Today is Religious Freedom Day on Capitol Hill, a special day dedicated to bringing greater awareness to, and understanding of, the plight of the religiously oppressed; a day to focus Congress' attention on promoting, protecting, and preserving religious freedom. Bi-partisan and bi-cameral, today's panelists, speakers, and moderators will focus on an issue relevant to members of every party, sect, and nation.
Because freedom of religion embodies the freedoms of conscience, thought, and action, it is the lodestar of all other freedoms. Thus, a discussion of its status, challenges, and protection is not merely an event we accommodate, but a discussion we welcome and embrace.
Because people everywhere desire to express their faith—or lack of faith—in a manner of their choosing, I have invited individuals and representatives from myriad faith traditions and welcome their perspectives, suggestions, and contributions.
Because the United States is the most tolerant, religiously diverse and powerful nation, it is fitting and necessary that we engage the nations by sharing our history, sharing in the plight of others, and sharing the burden in spreading freedom. I founded the Congressional Working Group on Religious Freedom in 2003 to ensure that the United States Congress remain attentive to the setbacks and victories in the religious freedom movement; Religious Freedom Day is an outgrowth and continuation of that effort.
Today's discourse centers on three topics: religious freedom in the United States, alarming issues emerging globally, including apostasy laws, and lastly, a look around the world with an appropriately specific focus on the Middle East, where religious persecution-- joined with political oppression and aggressive militarization-- poses an especially pernicious threat to the safety of those who reside there.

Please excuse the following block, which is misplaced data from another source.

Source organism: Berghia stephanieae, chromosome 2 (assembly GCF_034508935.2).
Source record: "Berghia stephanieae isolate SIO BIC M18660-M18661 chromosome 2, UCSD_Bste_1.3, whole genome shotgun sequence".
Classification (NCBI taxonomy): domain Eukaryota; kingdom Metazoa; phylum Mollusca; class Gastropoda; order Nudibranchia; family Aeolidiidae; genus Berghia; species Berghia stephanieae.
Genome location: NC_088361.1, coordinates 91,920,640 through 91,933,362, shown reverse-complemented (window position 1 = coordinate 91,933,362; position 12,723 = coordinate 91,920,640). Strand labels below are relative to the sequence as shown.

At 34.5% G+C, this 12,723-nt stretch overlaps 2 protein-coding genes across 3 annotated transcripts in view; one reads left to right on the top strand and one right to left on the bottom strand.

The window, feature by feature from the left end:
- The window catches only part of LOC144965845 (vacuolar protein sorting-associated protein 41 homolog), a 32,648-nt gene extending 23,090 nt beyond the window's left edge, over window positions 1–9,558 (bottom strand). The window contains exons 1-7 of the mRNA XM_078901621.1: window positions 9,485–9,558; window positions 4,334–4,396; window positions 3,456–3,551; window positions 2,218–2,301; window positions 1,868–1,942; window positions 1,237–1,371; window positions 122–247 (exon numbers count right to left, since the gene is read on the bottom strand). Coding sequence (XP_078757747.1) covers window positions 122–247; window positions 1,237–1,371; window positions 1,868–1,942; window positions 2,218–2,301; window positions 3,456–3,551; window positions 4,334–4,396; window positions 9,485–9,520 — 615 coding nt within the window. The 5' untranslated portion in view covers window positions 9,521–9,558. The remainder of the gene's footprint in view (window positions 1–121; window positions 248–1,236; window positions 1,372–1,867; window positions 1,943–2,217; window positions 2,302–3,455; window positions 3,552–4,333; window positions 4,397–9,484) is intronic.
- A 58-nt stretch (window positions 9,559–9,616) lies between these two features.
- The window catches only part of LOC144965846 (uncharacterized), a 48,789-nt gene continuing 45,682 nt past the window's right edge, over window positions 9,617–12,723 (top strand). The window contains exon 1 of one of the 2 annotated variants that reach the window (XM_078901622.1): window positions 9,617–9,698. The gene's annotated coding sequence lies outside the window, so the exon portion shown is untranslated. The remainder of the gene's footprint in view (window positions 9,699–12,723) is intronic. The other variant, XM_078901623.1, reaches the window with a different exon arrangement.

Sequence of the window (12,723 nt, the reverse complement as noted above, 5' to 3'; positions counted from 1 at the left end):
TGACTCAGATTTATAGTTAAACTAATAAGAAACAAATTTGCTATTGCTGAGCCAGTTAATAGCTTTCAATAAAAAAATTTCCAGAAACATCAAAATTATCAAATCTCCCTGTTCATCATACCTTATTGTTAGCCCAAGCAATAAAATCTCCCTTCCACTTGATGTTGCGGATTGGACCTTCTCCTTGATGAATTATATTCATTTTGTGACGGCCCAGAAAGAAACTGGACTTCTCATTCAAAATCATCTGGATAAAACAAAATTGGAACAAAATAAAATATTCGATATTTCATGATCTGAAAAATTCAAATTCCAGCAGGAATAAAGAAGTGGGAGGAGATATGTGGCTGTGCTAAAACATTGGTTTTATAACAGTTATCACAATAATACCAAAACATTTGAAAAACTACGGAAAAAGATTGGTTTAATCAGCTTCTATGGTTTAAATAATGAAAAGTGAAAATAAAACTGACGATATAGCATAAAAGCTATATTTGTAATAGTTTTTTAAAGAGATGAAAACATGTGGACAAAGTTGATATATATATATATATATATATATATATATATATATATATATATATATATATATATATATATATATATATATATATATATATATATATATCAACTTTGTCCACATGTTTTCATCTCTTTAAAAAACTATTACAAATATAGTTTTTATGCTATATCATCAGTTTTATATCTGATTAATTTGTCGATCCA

Topics range from the practical-- how to protect the religious rights of Jewish students on American university campuses and Dalits in India; to the exploratory-- the United States' role in opposing anti-conversion and blasphemy laws enacted in some Muslim nations; to the once-theoretical, now inevitable-- clash between marriage rights and religious rights in United States law and society.
Former Senator Rick Santorum is the author of It Takes a Family: Conservatism and the Common Good. He is writing a second book on the “Gathering Storm of the 21st Century” – the war against a radical, Islamic fascist enemy and its growing alliances around the world.
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